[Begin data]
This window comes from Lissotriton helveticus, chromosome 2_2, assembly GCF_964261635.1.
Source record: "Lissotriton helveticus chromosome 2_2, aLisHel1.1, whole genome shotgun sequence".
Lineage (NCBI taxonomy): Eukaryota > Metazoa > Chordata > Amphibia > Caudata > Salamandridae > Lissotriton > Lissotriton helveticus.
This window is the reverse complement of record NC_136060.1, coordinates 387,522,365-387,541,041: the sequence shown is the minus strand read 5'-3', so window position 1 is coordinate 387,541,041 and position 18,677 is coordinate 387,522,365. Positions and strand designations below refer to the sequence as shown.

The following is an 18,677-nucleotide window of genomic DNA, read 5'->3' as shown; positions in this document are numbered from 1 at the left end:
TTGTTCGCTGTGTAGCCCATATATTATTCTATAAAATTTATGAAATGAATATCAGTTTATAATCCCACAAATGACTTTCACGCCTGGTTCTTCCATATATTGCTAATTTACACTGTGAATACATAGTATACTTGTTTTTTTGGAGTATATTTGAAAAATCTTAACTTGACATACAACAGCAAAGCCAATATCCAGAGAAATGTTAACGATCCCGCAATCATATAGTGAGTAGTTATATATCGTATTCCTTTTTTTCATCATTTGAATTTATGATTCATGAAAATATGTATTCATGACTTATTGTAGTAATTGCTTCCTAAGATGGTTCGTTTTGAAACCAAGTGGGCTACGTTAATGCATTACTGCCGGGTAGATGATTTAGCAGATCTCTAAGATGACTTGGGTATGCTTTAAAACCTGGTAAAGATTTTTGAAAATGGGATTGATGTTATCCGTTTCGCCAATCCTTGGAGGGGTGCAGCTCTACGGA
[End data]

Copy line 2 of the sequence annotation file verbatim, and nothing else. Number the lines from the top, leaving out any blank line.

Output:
Source record: "Lissotriton helveticus chromosome 2_2, aLisHel1.1, whole genome shotgun sequence".